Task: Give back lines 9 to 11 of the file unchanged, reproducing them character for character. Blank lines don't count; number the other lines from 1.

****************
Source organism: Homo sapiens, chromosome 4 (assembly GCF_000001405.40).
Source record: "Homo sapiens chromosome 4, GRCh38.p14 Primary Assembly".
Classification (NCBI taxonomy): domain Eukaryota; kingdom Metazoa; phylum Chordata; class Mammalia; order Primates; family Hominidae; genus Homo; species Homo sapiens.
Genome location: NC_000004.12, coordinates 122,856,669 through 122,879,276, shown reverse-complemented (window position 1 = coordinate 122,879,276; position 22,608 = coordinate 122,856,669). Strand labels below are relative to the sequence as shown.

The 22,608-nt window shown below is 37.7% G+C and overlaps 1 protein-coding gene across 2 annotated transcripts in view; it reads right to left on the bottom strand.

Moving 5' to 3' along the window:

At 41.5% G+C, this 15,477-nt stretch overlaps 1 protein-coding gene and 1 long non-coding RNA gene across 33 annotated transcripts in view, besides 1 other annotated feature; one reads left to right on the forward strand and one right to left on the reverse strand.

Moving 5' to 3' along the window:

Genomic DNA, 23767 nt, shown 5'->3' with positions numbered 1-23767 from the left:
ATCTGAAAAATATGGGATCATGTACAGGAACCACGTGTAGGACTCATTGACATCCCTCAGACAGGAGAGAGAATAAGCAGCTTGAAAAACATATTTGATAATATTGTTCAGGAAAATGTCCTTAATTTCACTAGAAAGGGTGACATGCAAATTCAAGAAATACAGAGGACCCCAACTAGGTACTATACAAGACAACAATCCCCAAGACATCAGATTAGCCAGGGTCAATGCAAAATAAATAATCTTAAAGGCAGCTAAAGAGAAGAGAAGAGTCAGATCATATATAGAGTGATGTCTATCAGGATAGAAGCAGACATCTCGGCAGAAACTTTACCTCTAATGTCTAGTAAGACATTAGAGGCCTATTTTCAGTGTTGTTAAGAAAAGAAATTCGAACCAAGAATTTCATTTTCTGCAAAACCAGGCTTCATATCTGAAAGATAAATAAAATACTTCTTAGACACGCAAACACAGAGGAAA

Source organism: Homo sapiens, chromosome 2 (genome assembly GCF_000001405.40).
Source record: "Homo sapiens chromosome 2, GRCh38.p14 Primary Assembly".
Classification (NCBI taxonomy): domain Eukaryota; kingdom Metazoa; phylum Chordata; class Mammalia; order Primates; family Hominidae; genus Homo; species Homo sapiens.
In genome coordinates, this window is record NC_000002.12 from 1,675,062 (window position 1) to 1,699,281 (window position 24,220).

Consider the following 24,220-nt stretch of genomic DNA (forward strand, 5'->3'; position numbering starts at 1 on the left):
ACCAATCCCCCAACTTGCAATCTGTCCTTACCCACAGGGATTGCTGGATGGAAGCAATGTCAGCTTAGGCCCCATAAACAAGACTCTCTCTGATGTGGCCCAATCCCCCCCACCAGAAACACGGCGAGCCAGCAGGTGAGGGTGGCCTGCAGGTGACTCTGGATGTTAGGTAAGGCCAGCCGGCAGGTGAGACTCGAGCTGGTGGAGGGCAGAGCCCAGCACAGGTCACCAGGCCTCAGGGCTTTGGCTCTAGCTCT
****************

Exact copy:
Genomic DNA, 23767 nt, shown 5'->3' with positions numbered 1-23767 from the left:
ATCTGAAAAATATGGGATCATGTACAGGAACCACGTGTAGGACTCATTGACATCCCTCAGACAGGAGAGAGAATAAGCAGCTTGAAAAACATATTTGATAATATTGTTCAGGAAAATGTCCTTAATTTCACTAGAAAGGGTGACATGCAAATTCAAGAAATACAGAGGACCCCAACTAGGTACTATACAAGACAACAATCCCCAAGACATCAGATTAGCCAGGGTCAATGCAAAATAAATAATCTTAAAGGCAGCTAAAGAGAAGAGAAGAGTCAGATCATATATAGAGTGATGTCTATCAGGATAGAAGCAGACATCTCGGCAGAAACTTTACCTCTAATGTCTAGTAAGACATTAGAGGCCTATTTTCAGTGTTGTTAAGAAAAGAAATTCGAACCAAGAATTTCATTTTCTGCAAAACCAGGCTTCATATCTGAAAGATAAATAAAATACTTCTTAGACACGCAAACACAGAGGAAA

Source organism: Homo sapiens, chromosome 2 (genome assembly GCF_000001405.40).